Editor Joey Kulkin, staffer Joe D'Aquila and reporter Sulaiman Abdur-Rahman teamed up to use the Google hangout to get live interviews with candidates, concluding with an interview of the winning mayoral candidate.
I caught up with them earlier this week when they were testing it.
Because Google does not currently provide an embed code for its hang outs, D'Aquila and "tech guy" Ryan Boyle used a screen capture feature through Ustream, which gave them the live feed used on their website.
I talked with my coworker, politics reporter Charlie Crumm, about potential uses in our own office.
"Is this something I could teach an 70-year-old politician to use?" he asked me.
I think so. It all depends on the individual, but knowing the politician he had in mind — one that at least is aware of the impact applications like Twitter and Facebook have — I do think it's possible.
It's super easy to join Google+, if you haven't already, and from there, starting or joining a hangout is a click of a button. As long as you have a webcam, you're ready to rock n'roll.
You can see in the embedded video file below that The Trentonian had a reporter on the scene to do the interview with the politicians.
At The Oakland Press, we're also thinking about ways we can use this when we can't physically get to the interviewee.
Something like this could also be used in conjunction with a live chat so that viewers could feed questions they have directly to the reporter, who can ask and get the interviewee to respond in real time.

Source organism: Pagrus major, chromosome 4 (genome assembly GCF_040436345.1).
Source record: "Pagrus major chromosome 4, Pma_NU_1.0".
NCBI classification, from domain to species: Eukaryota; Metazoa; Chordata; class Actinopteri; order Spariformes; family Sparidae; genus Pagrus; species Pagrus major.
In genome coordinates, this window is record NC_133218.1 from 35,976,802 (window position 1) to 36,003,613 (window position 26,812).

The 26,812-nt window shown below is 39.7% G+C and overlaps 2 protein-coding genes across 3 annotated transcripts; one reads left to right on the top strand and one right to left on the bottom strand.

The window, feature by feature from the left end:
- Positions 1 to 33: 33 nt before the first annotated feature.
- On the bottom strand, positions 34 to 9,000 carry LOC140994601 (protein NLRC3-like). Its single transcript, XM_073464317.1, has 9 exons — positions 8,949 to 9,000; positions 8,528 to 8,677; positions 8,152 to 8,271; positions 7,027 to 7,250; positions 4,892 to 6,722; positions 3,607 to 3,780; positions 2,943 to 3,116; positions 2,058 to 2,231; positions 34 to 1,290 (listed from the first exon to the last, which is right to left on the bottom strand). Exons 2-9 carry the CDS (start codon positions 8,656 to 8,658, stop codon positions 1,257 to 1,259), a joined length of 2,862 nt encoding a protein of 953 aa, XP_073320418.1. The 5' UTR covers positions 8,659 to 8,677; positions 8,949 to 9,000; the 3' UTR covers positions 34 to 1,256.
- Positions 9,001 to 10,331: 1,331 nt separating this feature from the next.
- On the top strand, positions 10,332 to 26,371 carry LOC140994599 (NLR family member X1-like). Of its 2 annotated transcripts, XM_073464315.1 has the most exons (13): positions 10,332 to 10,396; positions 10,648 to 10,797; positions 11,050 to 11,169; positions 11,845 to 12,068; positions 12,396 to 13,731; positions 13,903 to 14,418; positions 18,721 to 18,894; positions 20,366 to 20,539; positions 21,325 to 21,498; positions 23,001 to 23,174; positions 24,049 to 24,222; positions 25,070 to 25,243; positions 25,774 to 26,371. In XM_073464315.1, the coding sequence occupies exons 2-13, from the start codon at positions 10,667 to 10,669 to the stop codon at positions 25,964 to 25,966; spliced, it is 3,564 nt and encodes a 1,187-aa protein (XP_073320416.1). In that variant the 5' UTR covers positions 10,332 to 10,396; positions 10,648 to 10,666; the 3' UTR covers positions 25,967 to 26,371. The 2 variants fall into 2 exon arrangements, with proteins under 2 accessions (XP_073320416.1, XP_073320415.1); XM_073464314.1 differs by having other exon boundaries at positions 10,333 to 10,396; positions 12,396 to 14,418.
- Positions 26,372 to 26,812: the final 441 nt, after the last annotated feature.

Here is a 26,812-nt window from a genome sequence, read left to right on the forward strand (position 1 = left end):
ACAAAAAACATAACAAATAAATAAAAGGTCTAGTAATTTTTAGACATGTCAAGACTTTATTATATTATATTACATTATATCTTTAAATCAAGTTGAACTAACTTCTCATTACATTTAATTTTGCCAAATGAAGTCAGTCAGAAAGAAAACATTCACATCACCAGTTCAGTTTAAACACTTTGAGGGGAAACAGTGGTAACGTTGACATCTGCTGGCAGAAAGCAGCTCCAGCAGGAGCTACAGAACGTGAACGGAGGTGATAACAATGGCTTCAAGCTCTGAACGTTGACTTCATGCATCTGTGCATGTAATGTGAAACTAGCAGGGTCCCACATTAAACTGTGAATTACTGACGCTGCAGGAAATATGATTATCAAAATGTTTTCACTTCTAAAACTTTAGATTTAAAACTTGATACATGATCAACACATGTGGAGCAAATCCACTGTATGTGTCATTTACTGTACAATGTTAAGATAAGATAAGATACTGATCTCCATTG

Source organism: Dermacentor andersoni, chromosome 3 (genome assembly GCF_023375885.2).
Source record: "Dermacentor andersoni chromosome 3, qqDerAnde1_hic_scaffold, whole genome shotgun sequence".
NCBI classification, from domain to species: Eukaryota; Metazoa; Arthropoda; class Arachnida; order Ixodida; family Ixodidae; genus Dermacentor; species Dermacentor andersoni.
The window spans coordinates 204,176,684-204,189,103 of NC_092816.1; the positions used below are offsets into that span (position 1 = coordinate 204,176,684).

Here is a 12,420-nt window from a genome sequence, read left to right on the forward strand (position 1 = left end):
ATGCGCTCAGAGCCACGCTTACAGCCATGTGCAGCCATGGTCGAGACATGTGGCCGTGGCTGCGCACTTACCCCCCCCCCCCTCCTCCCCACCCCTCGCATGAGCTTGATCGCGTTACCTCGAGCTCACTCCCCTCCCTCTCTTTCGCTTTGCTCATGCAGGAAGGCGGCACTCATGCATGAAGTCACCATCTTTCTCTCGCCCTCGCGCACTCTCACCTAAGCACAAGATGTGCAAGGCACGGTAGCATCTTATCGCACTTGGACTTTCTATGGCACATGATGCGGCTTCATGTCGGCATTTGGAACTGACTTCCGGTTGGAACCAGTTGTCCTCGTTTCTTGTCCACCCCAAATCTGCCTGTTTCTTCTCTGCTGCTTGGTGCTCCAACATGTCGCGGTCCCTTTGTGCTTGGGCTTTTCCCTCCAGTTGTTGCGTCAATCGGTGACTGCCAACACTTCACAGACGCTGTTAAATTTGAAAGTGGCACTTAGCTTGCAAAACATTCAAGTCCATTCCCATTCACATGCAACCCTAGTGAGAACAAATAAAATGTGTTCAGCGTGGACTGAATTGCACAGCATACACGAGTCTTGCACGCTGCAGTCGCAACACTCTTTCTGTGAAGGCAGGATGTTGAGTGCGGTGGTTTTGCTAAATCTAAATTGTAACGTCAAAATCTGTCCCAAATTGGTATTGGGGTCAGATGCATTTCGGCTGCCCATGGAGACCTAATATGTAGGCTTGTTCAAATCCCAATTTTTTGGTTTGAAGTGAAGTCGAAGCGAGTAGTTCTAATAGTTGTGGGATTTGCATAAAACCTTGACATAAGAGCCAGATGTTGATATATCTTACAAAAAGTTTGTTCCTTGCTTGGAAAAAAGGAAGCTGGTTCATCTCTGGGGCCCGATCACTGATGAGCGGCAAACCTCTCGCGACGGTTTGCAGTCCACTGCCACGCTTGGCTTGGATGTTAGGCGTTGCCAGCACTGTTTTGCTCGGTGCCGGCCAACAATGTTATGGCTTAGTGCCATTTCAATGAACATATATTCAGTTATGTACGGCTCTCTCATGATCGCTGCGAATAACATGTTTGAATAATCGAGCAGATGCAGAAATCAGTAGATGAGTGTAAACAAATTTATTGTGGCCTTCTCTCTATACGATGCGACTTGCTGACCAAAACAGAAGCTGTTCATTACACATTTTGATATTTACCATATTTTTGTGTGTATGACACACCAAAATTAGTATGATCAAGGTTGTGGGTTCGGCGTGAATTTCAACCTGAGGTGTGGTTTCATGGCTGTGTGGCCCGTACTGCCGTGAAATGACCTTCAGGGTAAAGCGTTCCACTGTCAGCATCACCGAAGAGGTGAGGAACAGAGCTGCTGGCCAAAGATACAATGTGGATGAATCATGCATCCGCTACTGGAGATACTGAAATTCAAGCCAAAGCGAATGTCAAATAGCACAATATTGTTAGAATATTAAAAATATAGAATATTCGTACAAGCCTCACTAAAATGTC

I love Google.
But really, Google could make this a whole lot easier on us by just providing an embed code for the hangout. So, come on, Google. At least consider it.
Hats off to The Trentonian team for innovating a new way to use yet another cool Google tool for journalism!
The Trentonian's livestream using Google+ hangout
We found some soda crates in the room and used them to prop up a web cam in front of my laptop’s screen. The camera was hooked to a desktop we lugged into the conference room. I started the google hangout then positioned the camera to grab what I wanted. We used an audio patch cord that I just happened to have (one I use to hook an ipod to a portable boombox) and we used that to feed the audio from the laptop to the desktop-speaker jack-to mic jack. I then set up a third computer, a notebook, to use as a monitor to watch what viewers on our Web site would see and listened with a headset.
He also said: "Google has created something called 'Hangout On Air' which can be embedded, but they haven’t made it available to everyone yet. Soon, hopefully. It will be a very useful interview tool once they do."